Let’s cut to the Frisco chase

Fifty years af­ter Steve McQueen’s Mus­tang took to the hills, this city is still the star of the big screen, says Kathy Arnold

The Daily Telegraph - Travel - - FRONT PAGE -

With the bon­net of the sleek sil­ver Mus­tang point­ing to the sky, I changed gear and headed up oh-so-steep Tay­lor Street. Once over the crest, San Fran­cisco Bay glit­tered in the dis­tance. But with the “down” as pre­cip­i­tous as the “up”, there was no time to “ooh” and “aah”. Con­cen­tra­tion was re­quired as I fol­lowed the screech­ing-tyre route of Steve McQueen, as he played cat-and­mouse with the bad guys in the 1968 film Bul­litt.

That 11-minute chase was more than ex­cit­ing: it was revo­lu­tion­ary. “There were so many firsts in the film,” Cal­i­for­nia-based stunt driver Rocky Capella had told me when I was re­search­ing the route. “There were over-the-shoul­der, hand-held shots from the back seat, get­ting close-ups of the ac­tors ac­tu­ally driv­ing. And, when every­one else was speed­ing up films ar­ti­fi­cially, McQueen and his stunt dou­ble drove that dark green Mus­tang flat out at some crazy speeds.” No won­der, even af­ter 50 years, that chase still sets the gold stan­dard.

The footage was shot on ver­tig­i­nous streets all across San Fran­cisco, end­ing with a spec­tac­u­lar crash out­side the city lim­its. Splic­ing it all to­gether won Bul­litt an Os­car for edit­ing. Be­hind the wheel of my mod­ern Mus­tang, I kept my speed se­date: un­like McQueen, I had to watch for cross traf­fic ffic and ab­sent-minded tourists. But I had a ball, es­pe­cially on Lom­bard rd Street, nick­named the “Crookedest est Street in the World”. Here, flower beds dou­ble as chi­canes and crowds wait to snap pho­tographs – but not just t of me. I was in a long queue of cars, tak­ing king it in turn to slalom care­fully down own the snake­like curves.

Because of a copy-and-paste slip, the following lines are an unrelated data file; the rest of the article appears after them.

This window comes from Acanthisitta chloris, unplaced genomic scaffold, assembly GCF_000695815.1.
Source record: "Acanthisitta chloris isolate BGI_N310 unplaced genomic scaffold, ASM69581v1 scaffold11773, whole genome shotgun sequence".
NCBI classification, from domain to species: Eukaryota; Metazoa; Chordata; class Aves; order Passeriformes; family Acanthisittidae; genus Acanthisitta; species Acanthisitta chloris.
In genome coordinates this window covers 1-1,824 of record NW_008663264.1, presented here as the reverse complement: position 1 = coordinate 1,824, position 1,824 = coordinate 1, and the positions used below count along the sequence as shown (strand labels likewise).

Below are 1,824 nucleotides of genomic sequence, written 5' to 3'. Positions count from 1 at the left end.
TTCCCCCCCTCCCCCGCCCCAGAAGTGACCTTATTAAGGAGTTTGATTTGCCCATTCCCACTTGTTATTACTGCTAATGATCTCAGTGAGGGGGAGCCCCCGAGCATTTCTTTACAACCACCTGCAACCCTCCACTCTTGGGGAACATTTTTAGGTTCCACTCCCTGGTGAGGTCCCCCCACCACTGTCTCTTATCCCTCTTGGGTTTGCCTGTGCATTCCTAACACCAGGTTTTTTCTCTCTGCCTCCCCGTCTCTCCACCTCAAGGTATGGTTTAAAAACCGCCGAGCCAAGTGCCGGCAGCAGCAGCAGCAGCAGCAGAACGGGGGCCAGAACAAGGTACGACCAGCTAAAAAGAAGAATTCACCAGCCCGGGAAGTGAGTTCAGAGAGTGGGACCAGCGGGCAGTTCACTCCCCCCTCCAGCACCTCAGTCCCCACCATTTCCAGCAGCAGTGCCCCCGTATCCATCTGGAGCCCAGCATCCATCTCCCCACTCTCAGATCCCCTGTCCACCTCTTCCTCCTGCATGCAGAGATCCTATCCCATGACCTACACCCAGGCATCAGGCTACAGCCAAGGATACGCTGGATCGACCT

But San Fran­cisco has more than Bul­litt in its port­fo­lio. o. The roller-coaster hills, the ca­ble ble cars and the Golden Gate Bridge have long in­spired d direc­tors; and no one fell un­der its spell more than Al­fred Hitch­cock. This year ar also marks the 60th an­niver­sary of Ver­tigo, his s psy­cho­log­i­cal thriller star­ring James Ste­wart and Kim No­vak.

Many con­sider this to be Hitch­cock’s vis­ual love e let­ter to the city. For the


Apoca­lypse Now a re

The God­fa­ther.

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